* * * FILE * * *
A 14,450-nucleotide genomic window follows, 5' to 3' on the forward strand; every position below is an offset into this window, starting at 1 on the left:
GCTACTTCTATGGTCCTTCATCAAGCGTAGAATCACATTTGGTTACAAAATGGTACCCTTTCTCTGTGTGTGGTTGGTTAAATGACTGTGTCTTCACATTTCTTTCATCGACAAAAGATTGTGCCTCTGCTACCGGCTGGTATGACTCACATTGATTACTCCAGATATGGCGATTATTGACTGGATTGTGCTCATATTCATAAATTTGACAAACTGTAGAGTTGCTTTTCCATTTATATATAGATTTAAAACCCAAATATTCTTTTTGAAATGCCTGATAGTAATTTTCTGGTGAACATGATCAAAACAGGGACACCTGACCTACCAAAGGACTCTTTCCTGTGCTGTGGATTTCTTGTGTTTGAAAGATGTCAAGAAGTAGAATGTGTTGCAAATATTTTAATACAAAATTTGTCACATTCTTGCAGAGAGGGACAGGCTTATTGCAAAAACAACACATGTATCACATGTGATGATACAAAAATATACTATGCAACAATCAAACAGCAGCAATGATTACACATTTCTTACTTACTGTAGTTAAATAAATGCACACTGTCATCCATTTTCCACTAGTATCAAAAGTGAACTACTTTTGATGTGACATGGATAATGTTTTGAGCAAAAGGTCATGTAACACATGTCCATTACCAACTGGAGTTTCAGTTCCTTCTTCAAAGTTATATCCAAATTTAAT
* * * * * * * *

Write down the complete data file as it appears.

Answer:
A 14,450-nucleotide genomic window follows, 5' to 3' on the forward strand; every position below is an offset into this window, starting at 1 on the left:
GCTACTTCTATGGTCCTTCATCAAGCGTAGAATCACATTTGGTTACAAAATGGTACCCTTTCTCTGTGTGTGGTTGGTTAAATGACTGTGTCTTCACATTTCTTTCATCGACAAAAGATTGTGCCTCTGCTACCGGCTGGTATGACTCACATTGATTACTCCAGATATGGCGATTATTGACTGGATTGTGCTCATATTCATAAATTTGACAAACTGTAGAGTTGCTTTTCCATTTATATATAGATTTAAAACCCAAATATTCTTTTTGAAATGCCTGATAGTAATTTTCTGGTGAACATGATCAAAACAGGGACACCTGACCTACCAAAGGACTCTTTCCTGTGCTGTGGATTTCTTGTGTTTGAAAGATGTCAAGAAGTAGAATGTGTTGCAAATATTTTAATACAAAATTTGTCACATTCTTGCAGAGAGGGACAGGCTTATTGCAAAAACAACACATGTATCACATGTGATGATACAAAAATATACTATGCAACAATCAAACAGCAGCAATGATTACACATTTCTTACTTACTGTAGTTAAATAAATGCACACTGTCATCCATTTTCCACTAGTATCAAAAGTGAACTACTTTTGATGTGACATGGATAATGTTTTGAGCAAAAGGTCATGTAACACATGTCCATTACCAACTGGAGTTTCAGTTCCTTCTTCAAAGTTATATCCAAATTTAAT